Editorial: Southwest light-rail is good for business

  • Updated: March 16, 2012 - 8:26 PM

Data (and voters) support construction. The GOP should, too.

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Republican legislators in St. Paul purport to be probusiness. In the case of the proposed Southwest Corridor light-rail transit line, they should respond like business executives and be nonideological, data-driven and consumer-responsive. Then, like any savvy executive, they should seize this transit opportunity while it's still available.

The 15-mile line would connect the burgeoning business districts in the southwest suburbs with downtown Minneapolis. From there, passengers could proceed on the same train to the University of Minnesota or to downtown St. Paul. Or they could transfer to the Hiawatha Line to get to the airport and beyond.

Out of more than 100 transit projects contending for scarce federal funding, Southwest was one of only 10 chosen by the Federal Transit Administration for preliminary engineering.

If the $1.25 billion project proceeds, the state would realize a nine-to-one return on investment, since it would only pay 10 percent of the cost.

(Half of the total cost would come from the federal government; 30 percent would come from the County Transit Improvement Board, and 10 percent would come from the Hennepin County Regional Railroad Authority.)

The Metropolitan Council estimates that over the next six years the project would create 3,500 construction jobs; 150 engineering, outreach and management jobs, and 175 operation jobs.

Most important, the line is projected to carry 30,000 riders a day by 2030. This would help alleviate congestion in a corridor that will grow by 60,000 jobs, to a total of 270,000, within the same time frame.

Critics contend that bus rapid transit is a better option than light rail. In some cases, that's correct. And indeed, two new BRT lines are set along Cedar Avenue and Interstate 35W. But for this corridor, in this case, BRT would be more expensive than light rail. Accordingly, BRT would not qualify for federal funding.

Local governments along the line -- Eden Prairie, Edina, Minnetonka, Hopkins, St. Louis Park and Minneapolis -- are all on the record with resolutions of support.

And the business community understands that efficient infrastructure is progrowth, projobs and probusiness. That's why the Minneapolis Regional Chamber, St. Paul Area Chamber of Commerce and Twin West Chamber of Commerce, which represent a total of more than 3,000 businesses, have endorsed the project.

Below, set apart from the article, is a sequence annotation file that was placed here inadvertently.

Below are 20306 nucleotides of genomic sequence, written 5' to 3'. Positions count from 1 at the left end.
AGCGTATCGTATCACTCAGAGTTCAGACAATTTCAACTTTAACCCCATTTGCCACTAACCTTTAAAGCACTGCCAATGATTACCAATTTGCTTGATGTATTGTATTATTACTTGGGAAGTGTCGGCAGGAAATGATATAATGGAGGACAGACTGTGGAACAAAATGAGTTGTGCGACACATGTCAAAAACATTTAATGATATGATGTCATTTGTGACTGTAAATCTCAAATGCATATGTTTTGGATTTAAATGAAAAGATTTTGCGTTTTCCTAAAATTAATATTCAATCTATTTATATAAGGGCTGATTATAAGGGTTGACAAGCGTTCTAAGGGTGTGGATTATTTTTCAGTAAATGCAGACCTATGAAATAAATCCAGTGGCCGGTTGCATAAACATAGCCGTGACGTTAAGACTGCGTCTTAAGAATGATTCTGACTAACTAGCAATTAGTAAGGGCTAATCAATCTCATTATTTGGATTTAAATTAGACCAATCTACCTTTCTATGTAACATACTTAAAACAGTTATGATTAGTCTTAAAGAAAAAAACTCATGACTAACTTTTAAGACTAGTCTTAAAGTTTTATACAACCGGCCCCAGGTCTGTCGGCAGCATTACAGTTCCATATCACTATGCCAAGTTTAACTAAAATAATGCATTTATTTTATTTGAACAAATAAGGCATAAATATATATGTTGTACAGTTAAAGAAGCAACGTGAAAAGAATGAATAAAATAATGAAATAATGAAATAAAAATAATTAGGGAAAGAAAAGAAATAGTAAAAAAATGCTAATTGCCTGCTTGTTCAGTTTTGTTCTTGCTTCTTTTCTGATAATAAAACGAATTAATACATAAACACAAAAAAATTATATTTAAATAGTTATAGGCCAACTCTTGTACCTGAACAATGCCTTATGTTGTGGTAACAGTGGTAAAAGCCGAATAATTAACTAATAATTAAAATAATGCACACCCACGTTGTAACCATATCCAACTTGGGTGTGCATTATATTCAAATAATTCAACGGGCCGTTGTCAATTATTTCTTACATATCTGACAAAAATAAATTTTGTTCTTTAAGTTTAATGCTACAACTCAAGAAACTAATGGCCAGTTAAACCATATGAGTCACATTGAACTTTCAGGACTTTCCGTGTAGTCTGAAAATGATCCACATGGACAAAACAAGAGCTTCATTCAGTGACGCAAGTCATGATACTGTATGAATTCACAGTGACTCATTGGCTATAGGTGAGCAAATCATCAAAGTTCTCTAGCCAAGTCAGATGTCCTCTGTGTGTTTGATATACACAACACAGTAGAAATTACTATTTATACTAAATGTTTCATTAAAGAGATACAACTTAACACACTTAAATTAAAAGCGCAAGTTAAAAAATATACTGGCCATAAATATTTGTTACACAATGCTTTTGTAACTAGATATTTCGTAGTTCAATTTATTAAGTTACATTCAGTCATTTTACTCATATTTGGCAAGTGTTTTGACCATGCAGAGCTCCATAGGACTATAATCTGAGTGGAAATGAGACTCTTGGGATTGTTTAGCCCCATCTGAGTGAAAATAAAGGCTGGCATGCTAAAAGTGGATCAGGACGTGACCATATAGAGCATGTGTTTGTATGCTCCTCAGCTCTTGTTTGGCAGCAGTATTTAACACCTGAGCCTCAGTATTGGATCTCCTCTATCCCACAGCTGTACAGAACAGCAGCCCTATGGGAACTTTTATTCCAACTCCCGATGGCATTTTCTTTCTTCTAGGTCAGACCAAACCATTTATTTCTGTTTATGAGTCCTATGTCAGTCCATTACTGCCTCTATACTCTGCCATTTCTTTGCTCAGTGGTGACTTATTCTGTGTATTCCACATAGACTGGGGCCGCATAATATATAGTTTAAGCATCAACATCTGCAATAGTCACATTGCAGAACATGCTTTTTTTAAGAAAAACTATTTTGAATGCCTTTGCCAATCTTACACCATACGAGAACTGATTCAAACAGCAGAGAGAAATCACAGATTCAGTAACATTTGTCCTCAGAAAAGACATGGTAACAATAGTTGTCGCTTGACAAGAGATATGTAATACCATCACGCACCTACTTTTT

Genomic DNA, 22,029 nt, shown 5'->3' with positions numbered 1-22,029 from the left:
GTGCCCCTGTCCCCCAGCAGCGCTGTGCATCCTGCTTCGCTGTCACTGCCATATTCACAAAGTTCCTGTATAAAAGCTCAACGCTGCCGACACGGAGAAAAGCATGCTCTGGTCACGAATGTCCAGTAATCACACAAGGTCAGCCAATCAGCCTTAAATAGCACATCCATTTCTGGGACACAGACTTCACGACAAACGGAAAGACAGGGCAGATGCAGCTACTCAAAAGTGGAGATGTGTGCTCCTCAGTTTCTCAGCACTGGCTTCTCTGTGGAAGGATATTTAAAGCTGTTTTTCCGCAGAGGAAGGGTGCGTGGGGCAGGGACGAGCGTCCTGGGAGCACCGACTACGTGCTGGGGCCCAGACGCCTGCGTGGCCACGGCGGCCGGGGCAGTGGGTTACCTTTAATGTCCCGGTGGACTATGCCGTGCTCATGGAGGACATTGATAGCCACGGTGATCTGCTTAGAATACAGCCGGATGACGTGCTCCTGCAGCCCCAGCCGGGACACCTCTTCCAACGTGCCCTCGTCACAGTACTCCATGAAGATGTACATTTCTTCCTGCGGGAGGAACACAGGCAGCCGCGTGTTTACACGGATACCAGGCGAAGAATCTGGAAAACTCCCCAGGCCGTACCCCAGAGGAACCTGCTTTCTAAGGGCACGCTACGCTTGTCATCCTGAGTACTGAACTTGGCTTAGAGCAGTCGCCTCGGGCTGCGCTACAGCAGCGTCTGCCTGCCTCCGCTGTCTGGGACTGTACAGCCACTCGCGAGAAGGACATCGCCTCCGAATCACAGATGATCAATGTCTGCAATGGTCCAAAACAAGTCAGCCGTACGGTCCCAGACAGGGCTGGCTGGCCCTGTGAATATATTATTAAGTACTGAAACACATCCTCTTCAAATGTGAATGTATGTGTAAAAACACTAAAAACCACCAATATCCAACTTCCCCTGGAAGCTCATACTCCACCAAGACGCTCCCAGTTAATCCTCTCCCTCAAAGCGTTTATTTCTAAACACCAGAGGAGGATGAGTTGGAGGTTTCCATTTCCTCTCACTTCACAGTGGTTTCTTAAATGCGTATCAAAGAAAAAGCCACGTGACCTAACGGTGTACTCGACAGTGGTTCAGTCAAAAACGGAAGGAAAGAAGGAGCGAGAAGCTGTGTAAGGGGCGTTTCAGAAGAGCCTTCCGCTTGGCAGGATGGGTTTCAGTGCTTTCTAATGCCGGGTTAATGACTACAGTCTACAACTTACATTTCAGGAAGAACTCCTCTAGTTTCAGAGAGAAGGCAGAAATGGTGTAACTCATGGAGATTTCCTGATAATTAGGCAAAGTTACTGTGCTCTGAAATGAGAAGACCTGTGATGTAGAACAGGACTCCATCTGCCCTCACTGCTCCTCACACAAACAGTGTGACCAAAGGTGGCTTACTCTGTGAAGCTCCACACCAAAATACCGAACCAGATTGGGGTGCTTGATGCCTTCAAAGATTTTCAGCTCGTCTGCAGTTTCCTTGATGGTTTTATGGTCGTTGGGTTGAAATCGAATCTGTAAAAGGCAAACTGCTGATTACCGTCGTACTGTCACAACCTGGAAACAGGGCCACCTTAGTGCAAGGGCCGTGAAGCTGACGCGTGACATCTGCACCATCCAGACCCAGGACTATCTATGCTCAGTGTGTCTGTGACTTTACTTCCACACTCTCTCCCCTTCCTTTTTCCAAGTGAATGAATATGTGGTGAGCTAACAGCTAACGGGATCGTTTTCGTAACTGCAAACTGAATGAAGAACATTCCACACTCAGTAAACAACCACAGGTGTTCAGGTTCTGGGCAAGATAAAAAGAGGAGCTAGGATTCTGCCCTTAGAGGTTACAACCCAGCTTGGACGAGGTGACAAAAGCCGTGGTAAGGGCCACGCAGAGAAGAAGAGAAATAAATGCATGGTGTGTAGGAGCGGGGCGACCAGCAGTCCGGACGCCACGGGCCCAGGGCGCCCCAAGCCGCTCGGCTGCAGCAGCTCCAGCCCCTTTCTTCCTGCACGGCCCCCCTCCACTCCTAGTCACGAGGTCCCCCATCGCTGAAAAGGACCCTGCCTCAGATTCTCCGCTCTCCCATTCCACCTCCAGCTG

The taxpaying public also understands that the project can keep the region competitive. A January poll by the firms Public Opinion Strategies and FM3 found that 61 percent of Minnesotans supported Southwest light rail. If the poll had been taken after the recent spike in gas prices, support likely would have been even stronger.

The key to keeping the project moving through the preliminary engineering is securing $25 million in bonding from the state -- money that has not been approved by either the Minnesota House or Senate. Gov. Mark Dayton is in favor of the project.

Republican legislators should rethink their opposition. Failure to do so may cost the state an invaluable opportunity to increase its competitiveness with other dynamic economic regions. And even if the project could somehow remain one of 10 the FTA favors, the Met Council estimates that even a one-year delay could add inflationary costs of $40 million.

Fortunately, funding is not isolated in a stand-alone bill. Its inclusion in the bonding bill means that its chance of passage is better. But better isn't good enough to keep Minnesota competitive.

Dayton should insist that the funding be part of any bonding bill that reaches his desk. Inevitably, as with any legislation, there will be compromises. But this is one project that should not be traded away. The deal is too good, the opportunity too unique and the need too great.

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  • THE CHOICE

    "You either have to build more roads or build a better form of public transportation. It makes more sense to have the public transportation options to expand, because it's better for the community as a whole."

    MIKE ERLANDSON, vice president of government affairs, Supervalu

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